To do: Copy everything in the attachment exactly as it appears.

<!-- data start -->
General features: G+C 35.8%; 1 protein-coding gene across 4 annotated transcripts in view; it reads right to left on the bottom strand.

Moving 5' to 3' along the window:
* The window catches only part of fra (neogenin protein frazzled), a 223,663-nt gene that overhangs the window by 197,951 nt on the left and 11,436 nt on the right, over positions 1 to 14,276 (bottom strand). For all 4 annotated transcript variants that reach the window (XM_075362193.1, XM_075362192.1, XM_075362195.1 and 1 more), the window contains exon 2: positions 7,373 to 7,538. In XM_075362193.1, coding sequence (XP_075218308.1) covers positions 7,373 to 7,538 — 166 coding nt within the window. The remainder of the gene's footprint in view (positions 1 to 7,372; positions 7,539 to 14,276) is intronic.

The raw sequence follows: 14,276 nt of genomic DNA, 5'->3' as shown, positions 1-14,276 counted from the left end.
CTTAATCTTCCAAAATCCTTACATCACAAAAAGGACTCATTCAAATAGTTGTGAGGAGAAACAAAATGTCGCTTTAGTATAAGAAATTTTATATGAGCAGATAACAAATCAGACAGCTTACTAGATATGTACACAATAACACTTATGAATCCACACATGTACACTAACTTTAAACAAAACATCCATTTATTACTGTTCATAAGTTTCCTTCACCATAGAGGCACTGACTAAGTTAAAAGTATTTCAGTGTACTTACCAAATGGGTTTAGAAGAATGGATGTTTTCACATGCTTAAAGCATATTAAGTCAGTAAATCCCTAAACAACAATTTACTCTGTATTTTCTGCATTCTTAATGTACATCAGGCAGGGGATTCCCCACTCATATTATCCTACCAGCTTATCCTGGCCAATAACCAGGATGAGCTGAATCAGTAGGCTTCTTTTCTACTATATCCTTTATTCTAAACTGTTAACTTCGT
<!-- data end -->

General features: G+C 35.8%; 1 protein-coding gene across 4 annotated transcripts in view; it reads right to left on the bottom strand.

Moving 5' to 3' along the window:
* The window catches only part of fra (neogenin protein frazzled), a 223,663-nt gene that overhangs the window by 197,951 nt on the left and 11,436 nt on the right, over positions 1 to 14,276 (bottom strand). For all 4 annotated transcript variants that reach the window (XM_075362193.1, XM_075362192.1, XM_075362195.1 and 1 more), the window contains exon 2: positions 7,373 to 7,538. In XM_075362193.1, coding sequence (XP_075218308.1) covers positions 7,373 to 7,538 — 166 coding nt within the window. The remainder of the gene's footprint in view (positions 1 to 7,372; positions 7,539 to 14,276) is intronic.

The raw sequence follows: 14,276 nt of genomic DNA, 5'->3' as shown, positions 1-14,276 counted from the left end.
CTTAATCTTCCAAAATCCTTACATCACAAAAAGGACTCATTCAAATAGTTGTGAGGAGAAACAAAATGTCGCTTTAGTATAAGAAATTTTATATGAGCAGATAACAAATCAGACAGCTTACTAGATATGTACACAATAACACTTATGAATCCACACATGTACACTAACTTTAAACAAAACATCCATTTATTACTGTTCATAAGTTTCCTTCACCATAGAGGCACTGACTAAGTTAAAAGTATTTCAGTGTACTTACCAAATGGGTTTAGAAGAATGGATGTTTTCACATGCTTAAAGCATATTAAGTCAGTAAATCCCTAAACAACAATTTACTCTGTATTTTCTGCATTCTTAATGTACATCAGGCAGGGGATTCCCCACTCATATTATCCTACCAGCTTATCCTGGCCAATAACCAGGATGAGCTGAATCAGTAGGCTTCTTTTCTACTATATCCTTTATTCTAAACTGTTAACTTCGT